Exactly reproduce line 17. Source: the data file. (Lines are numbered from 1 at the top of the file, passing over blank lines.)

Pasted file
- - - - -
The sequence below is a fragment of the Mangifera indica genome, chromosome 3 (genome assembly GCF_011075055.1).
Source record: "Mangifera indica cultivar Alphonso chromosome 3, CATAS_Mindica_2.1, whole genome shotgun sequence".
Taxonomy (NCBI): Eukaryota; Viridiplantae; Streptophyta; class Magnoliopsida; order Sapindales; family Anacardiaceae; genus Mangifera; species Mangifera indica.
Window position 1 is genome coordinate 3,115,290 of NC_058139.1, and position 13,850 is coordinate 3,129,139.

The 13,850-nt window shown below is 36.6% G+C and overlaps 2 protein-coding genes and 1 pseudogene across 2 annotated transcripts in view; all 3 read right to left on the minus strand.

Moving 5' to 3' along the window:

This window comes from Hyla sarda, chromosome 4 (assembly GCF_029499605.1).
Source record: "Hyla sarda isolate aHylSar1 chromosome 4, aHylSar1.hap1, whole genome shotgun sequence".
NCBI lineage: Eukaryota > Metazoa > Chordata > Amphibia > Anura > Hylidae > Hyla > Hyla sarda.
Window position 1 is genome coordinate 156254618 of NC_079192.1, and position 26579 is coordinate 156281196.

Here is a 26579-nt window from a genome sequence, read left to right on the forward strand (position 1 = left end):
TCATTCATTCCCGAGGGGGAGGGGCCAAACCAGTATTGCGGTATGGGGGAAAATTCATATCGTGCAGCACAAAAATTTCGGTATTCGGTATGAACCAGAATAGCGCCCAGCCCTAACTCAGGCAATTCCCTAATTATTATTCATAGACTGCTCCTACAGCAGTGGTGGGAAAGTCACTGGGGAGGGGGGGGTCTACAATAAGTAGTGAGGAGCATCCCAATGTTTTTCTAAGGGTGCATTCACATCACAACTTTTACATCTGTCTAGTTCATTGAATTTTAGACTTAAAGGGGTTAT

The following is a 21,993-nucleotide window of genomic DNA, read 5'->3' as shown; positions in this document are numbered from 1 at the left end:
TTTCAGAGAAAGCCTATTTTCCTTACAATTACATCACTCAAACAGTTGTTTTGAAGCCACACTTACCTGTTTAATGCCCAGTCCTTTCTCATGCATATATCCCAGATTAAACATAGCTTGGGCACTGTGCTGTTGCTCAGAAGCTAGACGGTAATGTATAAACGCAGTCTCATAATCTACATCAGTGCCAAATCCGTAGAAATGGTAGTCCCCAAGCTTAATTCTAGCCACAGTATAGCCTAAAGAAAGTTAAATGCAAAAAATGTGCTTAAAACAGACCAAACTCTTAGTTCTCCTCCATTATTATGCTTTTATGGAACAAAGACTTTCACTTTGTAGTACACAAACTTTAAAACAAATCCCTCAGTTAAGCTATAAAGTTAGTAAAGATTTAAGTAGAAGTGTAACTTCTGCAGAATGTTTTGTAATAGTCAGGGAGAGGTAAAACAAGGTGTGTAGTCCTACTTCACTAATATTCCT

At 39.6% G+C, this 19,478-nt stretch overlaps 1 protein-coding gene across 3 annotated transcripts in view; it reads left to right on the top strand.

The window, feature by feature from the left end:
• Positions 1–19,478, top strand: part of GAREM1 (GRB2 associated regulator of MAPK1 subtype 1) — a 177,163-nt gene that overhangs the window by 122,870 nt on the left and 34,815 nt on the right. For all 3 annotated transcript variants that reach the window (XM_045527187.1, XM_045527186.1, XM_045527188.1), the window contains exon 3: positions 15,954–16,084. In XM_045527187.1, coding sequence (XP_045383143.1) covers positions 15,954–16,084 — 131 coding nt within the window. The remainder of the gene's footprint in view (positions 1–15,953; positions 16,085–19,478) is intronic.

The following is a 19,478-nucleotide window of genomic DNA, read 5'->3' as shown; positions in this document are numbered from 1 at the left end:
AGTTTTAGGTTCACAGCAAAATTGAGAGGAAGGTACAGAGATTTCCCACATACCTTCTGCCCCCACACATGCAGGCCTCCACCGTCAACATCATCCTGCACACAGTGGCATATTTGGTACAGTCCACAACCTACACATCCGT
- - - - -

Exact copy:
• Positions 1–19,478, top strand: part of GAREM1 (GRB2 associated regulator of MAPK1 subtype 1) — a 177,163-nt gene that overhangs the window by 122,870 nt on the left and 34,815 nt on the right. For all 3 annotated transcript variants that reach the window (XM_045527187.1, XM_045527186.1, XM_045527188.1), the window contains exon 3: positions 15,954–16,084. In XM_045527187.1, coding sequence (XP_045383143.1) covers positions 15,954–16,084 — 131 coding nt within the window. The remainder of the gene's footprint in view (positions 1–15,953; positions 16,085–19,478) is intronic.